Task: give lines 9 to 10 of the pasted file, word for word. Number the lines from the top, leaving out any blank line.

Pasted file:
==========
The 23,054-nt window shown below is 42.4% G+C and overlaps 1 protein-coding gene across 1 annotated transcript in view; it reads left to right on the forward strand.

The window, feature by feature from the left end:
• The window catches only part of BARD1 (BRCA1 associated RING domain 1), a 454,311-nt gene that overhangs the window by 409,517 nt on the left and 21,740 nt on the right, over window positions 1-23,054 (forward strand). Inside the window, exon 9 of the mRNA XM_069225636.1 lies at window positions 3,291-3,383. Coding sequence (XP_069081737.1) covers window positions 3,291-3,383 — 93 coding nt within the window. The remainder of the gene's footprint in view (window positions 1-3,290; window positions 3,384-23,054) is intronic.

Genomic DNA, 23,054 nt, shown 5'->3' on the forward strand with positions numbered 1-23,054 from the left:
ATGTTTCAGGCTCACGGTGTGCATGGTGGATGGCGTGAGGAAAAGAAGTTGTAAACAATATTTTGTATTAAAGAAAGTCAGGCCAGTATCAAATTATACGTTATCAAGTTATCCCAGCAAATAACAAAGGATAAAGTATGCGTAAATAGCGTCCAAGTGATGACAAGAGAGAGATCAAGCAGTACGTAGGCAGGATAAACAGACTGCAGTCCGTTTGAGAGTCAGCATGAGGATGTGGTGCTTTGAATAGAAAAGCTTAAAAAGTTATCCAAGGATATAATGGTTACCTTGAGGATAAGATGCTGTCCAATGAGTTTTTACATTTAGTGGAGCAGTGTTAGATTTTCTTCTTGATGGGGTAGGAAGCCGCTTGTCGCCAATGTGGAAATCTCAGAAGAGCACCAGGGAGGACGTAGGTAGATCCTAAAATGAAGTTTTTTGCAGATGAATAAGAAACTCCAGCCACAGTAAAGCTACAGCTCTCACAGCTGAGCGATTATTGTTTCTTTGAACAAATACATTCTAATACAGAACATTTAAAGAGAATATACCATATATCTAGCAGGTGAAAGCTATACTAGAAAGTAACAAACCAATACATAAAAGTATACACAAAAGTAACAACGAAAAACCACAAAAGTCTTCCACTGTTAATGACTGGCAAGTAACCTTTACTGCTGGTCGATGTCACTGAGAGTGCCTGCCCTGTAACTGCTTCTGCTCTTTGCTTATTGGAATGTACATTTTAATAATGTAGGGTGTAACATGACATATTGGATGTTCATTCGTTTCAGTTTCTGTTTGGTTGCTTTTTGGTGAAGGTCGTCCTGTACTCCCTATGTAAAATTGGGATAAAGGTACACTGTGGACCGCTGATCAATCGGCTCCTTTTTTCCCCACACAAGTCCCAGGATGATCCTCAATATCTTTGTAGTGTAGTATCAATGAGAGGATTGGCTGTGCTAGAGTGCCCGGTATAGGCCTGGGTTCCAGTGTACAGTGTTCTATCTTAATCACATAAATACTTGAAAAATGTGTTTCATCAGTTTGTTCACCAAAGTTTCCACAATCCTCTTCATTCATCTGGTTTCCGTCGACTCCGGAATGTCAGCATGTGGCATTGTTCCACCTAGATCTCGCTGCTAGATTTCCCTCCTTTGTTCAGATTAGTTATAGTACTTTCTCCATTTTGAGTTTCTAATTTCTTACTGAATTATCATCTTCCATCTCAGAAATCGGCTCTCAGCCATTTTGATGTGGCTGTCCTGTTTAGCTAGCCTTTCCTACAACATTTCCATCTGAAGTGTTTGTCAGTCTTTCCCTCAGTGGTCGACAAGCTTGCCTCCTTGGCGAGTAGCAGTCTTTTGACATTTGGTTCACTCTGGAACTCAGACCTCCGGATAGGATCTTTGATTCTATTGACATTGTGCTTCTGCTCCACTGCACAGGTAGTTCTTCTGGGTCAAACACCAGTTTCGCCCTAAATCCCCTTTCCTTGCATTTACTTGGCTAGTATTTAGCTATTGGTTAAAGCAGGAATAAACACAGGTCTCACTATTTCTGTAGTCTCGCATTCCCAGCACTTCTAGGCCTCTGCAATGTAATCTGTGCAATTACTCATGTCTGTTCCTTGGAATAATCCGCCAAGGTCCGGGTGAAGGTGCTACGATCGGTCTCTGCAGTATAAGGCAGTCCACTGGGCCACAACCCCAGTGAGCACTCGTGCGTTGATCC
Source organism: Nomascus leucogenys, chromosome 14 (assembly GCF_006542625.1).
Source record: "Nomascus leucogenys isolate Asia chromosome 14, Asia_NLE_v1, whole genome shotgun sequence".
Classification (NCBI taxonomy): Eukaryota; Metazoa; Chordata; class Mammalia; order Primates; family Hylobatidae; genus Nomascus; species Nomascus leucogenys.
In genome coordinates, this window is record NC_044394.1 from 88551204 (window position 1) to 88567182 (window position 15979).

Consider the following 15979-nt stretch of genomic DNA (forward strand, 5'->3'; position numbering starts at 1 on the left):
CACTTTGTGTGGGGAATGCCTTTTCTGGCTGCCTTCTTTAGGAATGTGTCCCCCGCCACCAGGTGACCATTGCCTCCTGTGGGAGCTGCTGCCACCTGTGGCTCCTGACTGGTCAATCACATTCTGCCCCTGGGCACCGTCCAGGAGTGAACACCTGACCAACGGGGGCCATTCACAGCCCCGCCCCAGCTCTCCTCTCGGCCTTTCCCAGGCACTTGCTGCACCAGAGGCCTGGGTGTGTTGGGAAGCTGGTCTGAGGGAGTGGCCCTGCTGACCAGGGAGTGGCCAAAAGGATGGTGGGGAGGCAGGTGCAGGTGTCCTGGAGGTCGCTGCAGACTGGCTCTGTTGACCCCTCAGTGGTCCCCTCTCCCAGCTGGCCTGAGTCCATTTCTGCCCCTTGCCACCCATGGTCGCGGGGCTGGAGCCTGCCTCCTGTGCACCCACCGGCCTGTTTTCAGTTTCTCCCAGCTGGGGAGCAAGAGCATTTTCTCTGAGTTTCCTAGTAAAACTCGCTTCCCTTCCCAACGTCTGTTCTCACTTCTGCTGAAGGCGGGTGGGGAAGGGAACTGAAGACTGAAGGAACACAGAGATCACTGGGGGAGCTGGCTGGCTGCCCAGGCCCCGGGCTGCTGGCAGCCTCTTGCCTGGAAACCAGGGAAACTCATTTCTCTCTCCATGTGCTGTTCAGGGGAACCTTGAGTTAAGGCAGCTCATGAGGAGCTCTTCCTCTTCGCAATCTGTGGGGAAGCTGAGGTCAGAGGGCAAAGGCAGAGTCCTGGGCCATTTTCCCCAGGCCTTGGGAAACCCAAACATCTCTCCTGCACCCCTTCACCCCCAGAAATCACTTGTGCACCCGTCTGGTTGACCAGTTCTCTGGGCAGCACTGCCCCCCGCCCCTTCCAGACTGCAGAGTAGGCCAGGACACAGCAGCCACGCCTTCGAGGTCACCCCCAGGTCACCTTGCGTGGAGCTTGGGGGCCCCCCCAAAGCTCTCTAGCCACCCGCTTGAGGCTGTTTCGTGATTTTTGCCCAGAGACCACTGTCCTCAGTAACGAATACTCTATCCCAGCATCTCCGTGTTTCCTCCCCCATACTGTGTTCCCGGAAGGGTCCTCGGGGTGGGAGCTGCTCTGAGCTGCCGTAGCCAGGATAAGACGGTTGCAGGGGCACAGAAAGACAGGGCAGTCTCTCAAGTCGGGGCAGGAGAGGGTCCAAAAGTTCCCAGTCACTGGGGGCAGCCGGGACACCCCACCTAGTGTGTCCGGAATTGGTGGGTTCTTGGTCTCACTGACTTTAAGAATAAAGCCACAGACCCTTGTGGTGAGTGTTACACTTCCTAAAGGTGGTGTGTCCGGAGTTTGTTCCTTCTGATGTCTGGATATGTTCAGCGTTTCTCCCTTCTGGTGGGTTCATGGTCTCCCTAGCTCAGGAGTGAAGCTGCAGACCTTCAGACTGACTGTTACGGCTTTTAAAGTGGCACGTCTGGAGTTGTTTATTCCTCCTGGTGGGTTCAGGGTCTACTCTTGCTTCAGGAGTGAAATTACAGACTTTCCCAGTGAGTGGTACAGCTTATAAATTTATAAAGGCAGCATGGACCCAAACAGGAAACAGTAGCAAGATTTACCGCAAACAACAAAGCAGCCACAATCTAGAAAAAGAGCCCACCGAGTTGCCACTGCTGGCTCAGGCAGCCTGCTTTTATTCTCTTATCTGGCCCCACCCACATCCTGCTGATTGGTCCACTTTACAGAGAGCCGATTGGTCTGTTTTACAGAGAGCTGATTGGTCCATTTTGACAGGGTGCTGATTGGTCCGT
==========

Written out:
In genome coordinates, this window is record NC_044394.1 from 88551204 (window position 1) to 88567182 (window position 15979).

Consider the following 15979-nt stretch of genomic DNA (forward strand, 5'->3'; position numbering starts at 1 on the left):